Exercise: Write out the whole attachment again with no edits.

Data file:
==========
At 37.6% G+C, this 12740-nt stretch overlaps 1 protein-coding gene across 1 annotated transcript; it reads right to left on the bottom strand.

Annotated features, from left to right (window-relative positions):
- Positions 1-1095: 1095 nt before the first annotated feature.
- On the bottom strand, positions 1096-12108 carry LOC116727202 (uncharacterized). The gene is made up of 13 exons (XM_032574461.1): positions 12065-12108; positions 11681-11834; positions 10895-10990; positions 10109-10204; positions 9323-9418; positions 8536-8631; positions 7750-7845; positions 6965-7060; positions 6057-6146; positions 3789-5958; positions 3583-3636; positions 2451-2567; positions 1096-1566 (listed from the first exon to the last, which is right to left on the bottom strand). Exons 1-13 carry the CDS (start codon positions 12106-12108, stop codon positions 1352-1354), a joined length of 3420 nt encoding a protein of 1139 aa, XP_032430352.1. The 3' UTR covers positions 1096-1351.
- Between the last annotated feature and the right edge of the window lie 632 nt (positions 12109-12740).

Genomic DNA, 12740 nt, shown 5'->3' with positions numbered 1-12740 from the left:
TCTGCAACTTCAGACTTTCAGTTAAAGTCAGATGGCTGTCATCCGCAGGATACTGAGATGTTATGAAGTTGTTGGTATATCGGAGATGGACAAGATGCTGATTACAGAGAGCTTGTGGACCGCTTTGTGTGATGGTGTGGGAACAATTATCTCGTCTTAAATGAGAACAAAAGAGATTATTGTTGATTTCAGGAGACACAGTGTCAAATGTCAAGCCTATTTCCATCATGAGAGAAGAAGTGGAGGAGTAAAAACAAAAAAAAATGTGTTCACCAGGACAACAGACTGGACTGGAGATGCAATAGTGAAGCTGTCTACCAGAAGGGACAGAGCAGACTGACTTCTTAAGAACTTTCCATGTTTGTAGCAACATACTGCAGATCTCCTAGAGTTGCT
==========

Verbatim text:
At 37.6% G+C, this 12740-nt stretch overlaps 1 protein-coding gene across 1 annotated transcript; it reads right to left on the bottom strand.

Annotated features, from left to right (window-relative positions):
- Positions 1-1095: 1095 nt before the first annotated feature.
- On the bottom strand, positions 1096-12108 carry LOC116727202 (uncharacterized). The gene is made up of 13 exons (XM_032574461.1): positions 12065-12108; positions 11681-11834; positions 10895-10990; positions 10109-10204; positions 9323-9418; positions 8536-8631; positions 7750-7845; positions 6965-7060; positions 6057-6146; positions 3789-5958; positions 3583-3636; positions 2451-2567; positions 1096-1566 (listed from the first exon to the last, which is right to left on the bottom strand). Exons 1-13 carry the CDS (start codon positions 12106-12108, stop codon positions 1352-1354), a joined length of 3420 nt encoding a protein of 1139 aa, XP_032430352.1. The 3' UTR covers positions 1096-1351.
- Between the last annotated feature and the right edge of the window lie 632 nt (positions 12109-12740).

Genomic DNA, 12740 nt, shown 5'->3' with positions numbered 1-12740 from the left:
TCTGCAACTTCAGACTTTCAGTTAAAGTCAGATGGCTGTCATCCGCAGGATACTGAGATGTTATGAAGTTGTTGGTATATCGGAGATGGACAAGATGCTGATTACAGAGAGCTTGTGGACCGCTTTGTGTGATGGTGTGGGAACAATTATCTCGTCTTAAATGAGAACAAAAGAGATTATTGTTGATTTCAGGAGACACAGTGTCAAATGTCAAGCCTATTTCCATCATGAGAGAAGAAGTGGAGGAGTAAAAACAAAAAAAAATGTGTTCACCAGGACAACAGACTGGACTGGAGATGCAATAGTGAAGCTGTCTACCAGAAGGGACAGAGCAGACTGACTTCTTAAGAACTTTCCATGTTTGTAGCAACATACTGCAGATCTCCTAGAGTTGCT